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Single Mom Raped in Her Own Home With Toddler in Bed Next to Her

Photograph by Twenty20

The story reads like a "Law & Order: SVU" episode: Single mom Taylor Hirth was peacefully sleeping next to her 2-year-old daughter in her Missouri home. Suddenly, she woke up to realize there was a man she didn't know standing in her doorway. The rest is straight out of every woman's nightmare.

Now 31 years old, Taylor recounted the tale of her horrific night in a lengthy and detailed piece published on Cosmopolitan.com. Laying next to her daughter as the man and his friends gang raped her, the most heartbreaking moment of her interview with police was when she recounted the moment when her daughter woke up and held her hand. She didn't want her daughter to be scared and she was afraid the men would hurt them both. So she pretended to enjoy what was happening, told her that they were nice men, everything was OK, and to go back to sleep.

In a video interview with a detective of the Independence Police Department (IPD), recorded on the morning of Feb. 10, 2016, Taylor told police how of several men pushed into her apartment shortly after 1 a.m. on Feb. 9, and proceeded to sexually abuse her in her own bed in the Kansas City, Missouri, suburb where she and her daughter live.

The details are gory and bone-chilling as Taylor cries on screen, giving her testimony. The most heartbreaking moment came when she tells the detective, "I was so proud of her for just laying there and being quiet," during the part when she recounts her daughter waking up next to her as the horrific crime was happening.

After her attack and unable to find her cell phone, she posted on Facebook that she had been raped and asked for someone to send police to her address. A friend called the police and then joined Taylor at the hospital to support her and take care of her daughter while she submitted to a SANE (Sexual Assault Nurse Examiner) exam.

But despite doing everything she should, including reporting the crime immediately and receiving vaginal swabs which indicated male DNA during her exam, several months later, the case was closed.

On Aug. 31, the IPD detective wrote that all investigative leads had been exhausted. A few months later—after another rape had been committed in a nearby county and the DNA sample matched one from Taylor's rape kit—police reopened the case in light of the new information. One man has now been charged in Taylor's case, and it's still unfolding.

But her journey to justice has been a rocky one—and is still far from over.

Taylor lists off all of the ways she tried to be helpful to police officers by providing leads herself: Noises from downstairs after the assault, a company whose workers may have had access to the building, the words "you sexy" written in the dust of her car windshield in the parking lot, one of the men talking about another's birthday the day of the attack and hearing the name of one of the attackers. Although she wasn't exactly sure of the name, she gave detectives three similar-sounding names in hopes that would help her case.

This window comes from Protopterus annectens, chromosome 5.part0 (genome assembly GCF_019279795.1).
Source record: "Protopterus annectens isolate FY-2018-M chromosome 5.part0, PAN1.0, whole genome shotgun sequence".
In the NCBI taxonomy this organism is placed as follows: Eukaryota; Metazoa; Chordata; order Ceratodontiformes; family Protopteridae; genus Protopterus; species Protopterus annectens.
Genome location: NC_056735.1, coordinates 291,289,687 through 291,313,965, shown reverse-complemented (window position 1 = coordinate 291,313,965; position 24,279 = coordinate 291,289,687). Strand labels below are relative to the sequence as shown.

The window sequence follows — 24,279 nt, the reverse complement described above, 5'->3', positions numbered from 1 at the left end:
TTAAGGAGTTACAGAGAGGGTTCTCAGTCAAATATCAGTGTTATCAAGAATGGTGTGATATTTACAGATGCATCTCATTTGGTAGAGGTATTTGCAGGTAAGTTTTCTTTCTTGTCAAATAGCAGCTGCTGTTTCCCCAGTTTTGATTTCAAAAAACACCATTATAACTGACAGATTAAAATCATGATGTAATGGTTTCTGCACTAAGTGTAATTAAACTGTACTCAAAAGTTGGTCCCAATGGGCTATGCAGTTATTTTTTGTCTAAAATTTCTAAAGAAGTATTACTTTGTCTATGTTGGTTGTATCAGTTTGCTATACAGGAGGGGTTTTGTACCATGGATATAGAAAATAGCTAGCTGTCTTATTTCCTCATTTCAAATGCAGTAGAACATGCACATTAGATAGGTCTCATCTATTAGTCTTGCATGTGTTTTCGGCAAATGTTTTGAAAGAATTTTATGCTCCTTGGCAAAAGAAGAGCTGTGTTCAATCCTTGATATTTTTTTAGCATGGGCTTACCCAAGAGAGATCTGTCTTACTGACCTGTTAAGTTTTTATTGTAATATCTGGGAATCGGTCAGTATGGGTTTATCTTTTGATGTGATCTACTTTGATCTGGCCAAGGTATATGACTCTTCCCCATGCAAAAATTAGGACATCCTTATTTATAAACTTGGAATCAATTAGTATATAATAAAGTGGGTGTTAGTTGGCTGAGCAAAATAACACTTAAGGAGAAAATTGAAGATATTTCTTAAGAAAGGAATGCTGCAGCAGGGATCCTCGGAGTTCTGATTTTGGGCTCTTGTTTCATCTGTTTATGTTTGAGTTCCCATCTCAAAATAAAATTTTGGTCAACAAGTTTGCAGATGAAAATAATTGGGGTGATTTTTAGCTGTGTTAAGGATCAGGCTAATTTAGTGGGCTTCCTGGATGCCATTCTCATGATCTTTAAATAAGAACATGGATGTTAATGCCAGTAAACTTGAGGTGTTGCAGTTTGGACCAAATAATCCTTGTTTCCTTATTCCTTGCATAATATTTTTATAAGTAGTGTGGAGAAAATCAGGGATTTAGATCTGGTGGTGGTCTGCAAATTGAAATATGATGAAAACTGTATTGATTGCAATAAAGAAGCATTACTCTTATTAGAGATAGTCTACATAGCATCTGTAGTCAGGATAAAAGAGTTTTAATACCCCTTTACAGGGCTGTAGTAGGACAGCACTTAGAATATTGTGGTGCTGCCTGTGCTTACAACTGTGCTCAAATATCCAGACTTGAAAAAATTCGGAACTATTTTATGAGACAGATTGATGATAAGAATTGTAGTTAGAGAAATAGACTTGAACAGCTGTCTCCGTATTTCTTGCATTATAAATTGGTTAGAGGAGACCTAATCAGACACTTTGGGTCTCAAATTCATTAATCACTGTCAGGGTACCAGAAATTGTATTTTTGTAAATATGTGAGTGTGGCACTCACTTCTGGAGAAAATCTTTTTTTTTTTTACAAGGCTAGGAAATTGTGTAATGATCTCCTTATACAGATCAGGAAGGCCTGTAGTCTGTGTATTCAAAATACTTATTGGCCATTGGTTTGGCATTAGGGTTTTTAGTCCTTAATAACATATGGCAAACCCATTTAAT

Yet the detectives seemed to focus on other parts of her story, questioning what she did earlier on the night of the attack and questioning whether she was on Tinder or other dating websites. (She hadn't been.)

When two male officers who came to her apartment also asked her about Tinder in an accusatory tone and the detective asked her "if for some reason you had a guest over, and then it got out of control, and you're trying to cover for somebody," Taylor was disturbed.

Taylor says that some days she feels empowered and determined to keep speaking up on behalf of herself victims everywhere. Other days, she feels hopeless and convinced that her efforts have been futile.

"I kept thinking, 'How could I be a more perfect victim,'” Taylor told Cosmopolitan. “I was sober, dressed in sweatpants, sleeping in my locked apartment on the third floor with my daughter, not on Tinder or OkCupid, not dating or married … and still wasn't believed.”

In October, when the detective who originally interviewed Taylor called to let her know that a man's DNA from a rape case in nearby Johnson County, Kansas, had a positive match to the sample obtained from Taylor's rape kit, it wasn't all good news. Although the man in question has been charged, he won't appear in court for Taylor's case until the resolution of the Johnson County case. And, in December, when Taylor found out her rapist had finally been charged in her case, it turned out the man had lived in the same building, one floor below her. She felt absolutely sick.

Now Taylor has no recourse but to go back to her life as a working single mom, despite the increased stress that the rape and investigation has taken on her life. She has tried to reestablish normalcy, but mentions that she moved into a new apartment and sleeps with a Taser nearby. She's also had problems with hair falling out, her weight has fluctuated and her therapist—who she saw for about five months after the attack—believes that she may be suffering from PTSD and acute stress disorder.

The whole experience has put Taylor in a "strange place" as she questions what happened to her—and her work as a victim's advocate.

“How, having gone through what I went through and am still going through," she said in the Cosmopolitan interview, "can I still encourage women to report?”

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